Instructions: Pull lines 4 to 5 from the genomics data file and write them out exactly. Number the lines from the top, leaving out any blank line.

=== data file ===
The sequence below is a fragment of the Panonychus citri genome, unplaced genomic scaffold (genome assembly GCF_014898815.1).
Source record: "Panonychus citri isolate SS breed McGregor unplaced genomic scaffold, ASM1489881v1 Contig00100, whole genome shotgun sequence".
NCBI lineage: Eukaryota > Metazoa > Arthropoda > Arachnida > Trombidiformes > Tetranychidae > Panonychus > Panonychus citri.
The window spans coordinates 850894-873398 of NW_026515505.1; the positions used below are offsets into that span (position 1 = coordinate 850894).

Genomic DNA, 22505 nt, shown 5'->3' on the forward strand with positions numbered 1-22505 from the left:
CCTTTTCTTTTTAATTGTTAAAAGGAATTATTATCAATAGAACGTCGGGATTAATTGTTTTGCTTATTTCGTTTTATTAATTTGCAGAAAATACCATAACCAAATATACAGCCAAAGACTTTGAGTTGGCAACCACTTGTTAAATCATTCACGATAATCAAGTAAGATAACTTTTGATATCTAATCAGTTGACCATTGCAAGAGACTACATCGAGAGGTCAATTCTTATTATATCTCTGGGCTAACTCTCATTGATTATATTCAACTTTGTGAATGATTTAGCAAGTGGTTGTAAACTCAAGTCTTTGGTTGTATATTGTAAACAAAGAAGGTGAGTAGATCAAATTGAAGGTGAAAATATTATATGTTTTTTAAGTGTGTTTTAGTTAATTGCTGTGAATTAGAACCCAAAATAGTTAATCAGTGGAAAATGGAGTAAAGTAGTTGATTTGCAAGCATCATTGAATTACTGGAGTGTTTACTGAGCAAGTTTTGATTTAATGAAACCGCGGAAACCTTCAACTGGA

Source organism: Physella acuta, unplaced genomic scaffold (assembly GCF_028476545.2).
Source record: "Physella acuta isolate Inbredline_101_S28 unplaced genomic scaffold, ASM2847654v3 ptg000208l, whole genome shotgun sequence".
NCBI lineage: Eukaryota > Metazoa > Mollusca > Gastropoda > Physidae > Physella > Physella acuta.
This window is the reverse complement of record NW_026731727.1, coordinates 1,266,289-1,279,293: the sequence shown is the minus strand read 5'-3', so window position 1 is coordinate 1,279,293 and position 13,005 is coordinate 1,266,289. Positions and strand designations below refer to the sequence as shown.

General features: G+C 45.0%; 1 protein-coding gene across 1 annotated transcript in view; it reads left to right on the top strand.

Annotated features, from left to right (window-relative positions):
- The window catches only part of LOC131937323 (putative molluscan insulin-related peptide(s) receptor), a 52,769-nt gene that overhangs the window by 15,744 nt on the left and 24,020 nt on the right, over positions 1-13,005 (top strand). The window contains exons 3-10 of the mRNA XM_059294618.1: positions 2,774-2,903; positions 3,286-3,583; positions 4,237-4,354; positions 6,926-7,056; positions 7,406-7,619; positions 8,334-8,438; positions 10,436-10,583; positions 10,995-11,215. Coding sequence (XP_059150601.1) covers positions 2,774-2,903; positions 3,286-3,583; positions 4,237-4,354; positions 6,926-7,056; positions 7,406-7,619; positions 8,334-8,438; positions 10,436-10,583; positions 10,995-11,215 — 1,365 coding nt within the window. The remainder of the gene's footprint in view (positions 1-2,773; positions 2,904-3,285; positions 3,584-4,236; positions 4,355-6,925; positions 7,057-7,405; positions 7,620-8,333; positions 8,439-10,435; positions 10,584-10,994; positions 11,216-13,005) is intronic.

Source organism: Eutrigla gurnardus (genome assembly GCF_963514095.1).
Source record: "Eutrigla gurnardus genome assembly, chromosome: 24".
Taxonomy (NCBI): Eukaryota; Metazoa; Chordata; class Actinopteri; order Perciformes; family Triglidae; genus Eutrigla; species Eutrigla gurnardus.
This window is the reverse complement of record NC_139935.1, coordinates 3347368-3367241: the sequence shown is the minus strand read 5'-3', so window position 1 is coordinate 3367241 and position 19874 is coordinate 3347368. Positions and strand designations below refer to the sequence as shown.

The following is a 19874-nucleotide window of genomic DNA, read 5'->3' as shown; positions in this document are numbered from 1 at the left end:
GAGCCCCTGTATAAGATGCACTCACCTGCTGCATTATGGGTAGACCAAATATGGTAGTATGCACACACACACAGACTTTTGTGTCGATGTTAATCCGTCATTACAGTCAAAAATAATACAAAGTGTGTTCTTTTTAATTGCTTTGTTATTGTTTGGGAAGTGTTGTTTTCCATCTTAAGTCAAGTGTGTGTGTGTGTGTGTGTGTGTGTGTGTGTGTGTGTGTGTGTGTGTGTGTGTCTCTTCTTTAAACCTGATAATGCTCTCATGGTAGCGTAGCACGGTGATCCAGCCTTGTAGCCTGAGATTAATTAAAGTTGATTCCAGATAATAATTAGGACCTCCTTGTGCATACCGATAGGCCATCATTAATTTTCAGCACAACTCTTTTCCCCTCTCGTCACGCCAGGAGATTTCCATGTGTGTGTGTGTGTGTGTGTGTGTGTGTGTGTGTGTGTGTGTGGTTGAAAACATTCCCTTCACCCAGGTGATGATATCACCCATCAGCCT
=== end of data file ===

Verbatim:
The window spans coordinates 850894-873398 of NW_026515505.1; the positions used below are offsets into that span (position 1 = coordinate 850894).

Genomic DNA, 22505 nt, shown 5'->3' on the forward strand with positions numbered 1-22505 from the left: